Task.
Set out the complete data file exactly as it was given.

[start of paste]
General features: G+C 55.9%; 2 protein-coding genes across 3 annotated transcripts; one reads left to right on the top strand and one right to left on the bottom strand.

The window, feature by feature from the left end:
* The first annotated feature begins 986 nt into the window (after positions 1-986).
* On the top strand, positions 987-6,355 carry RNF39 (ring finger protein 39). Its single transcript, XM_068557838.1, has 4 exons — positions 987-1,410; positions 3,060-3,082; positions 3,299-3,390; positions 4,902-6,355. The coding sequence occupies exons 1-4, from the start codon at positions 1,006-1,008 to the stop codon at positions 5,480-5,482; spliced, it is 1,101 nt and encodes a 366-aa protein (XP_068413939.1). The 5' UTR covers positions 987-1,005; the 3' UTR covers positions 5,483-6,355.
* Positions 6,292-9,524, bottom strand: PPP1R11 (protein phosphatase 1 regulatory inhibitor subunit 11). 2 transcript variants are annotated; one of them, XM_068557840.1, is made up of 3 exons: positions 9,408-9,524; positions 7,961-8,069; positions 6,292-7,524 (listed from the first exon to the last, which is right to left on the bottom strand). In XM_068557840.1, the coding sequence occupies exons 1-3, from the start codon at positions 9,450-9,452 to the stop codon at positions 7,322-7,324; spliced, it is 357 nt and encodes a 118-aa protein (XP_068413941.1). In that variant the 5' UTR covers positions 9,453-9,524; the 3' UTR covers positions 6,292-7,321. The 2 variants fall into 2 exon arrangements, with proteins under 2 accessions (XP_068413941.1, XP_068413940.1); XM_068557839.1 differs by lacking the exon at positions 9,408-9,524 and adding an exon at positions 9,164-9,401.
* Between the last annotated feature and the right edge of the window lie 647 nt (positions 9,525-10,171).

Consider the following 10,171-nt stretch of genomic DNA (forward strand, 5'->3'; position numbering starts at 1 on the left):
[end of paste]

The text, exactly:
General features: G+C 55.9%; 2 protein-coding genes across 3 annotated transcripts; one reads left to right on the top strand and one right to left on the bottom strand.

The window, feature by feature from the left end:
* The first annotated feature begins 986 nt into the window (after positions 1-986).
* On the top strand, positions 987-6,355 carry RNF39 (ring finger protein 39). Its single transcript, XM_068557838.1, has 4 exons — positions 987-1,410; positions 3,060-3,082; positions 3,299-3,390; positions 4,902-6,355. The coding sequence occupies exons 1-4, from the start codon at positions 1,006-1,008 to the stop codon at positions 5,480-5,482; spliced, it is 1,101 nt and encodes a 366-aa protein (XP_068413939.1). The 5' UTR covers positions 987-1,005; the 3' UTR covers positions 5,483-6,355.
* Positions 6,292-9,524, bottom strand: PPP1R11 (protein phosphatase 1 regulatory inhibitor subunit 11). 2 transcript variants are annotated; one of them, XM_068557840.1, is made up of 3 exons: positions 9,408-9,524; positions 7,961-8,069; positions 6,292-7,524 (listed from the first exon to the last, which is right to left on the bottom strand). In XM_068557840.1, the coding sequence occupies exons 1-3, from the start codon at positions 9,450-9,452 to the stop codon at positions 7,322-7,324; spliced, it is 357 nt and encodes a 118-aa protein (XP_068413941.1). In that variant the 5' UTR covers positions 9,453-9,524; the 3' UTR covers positions 6,292-7,321. The 2 variants fall into 2 exon arrangements, with proteins under 2 accessions (XP_068413941.1, XP_068413940.1); XM_068557839.1 differs by lacking the exon at positions 9,408-9,524 and adding an exon at positions 9,164-9,401.
* Between the last annotated feature and the right edge of the window lie 647 nt (positions 9,525-10,171).

Consider the following 10,171-nt stretch of genomic DNA (forward strand, 5'->3'; position numbering starts at 1 on the left):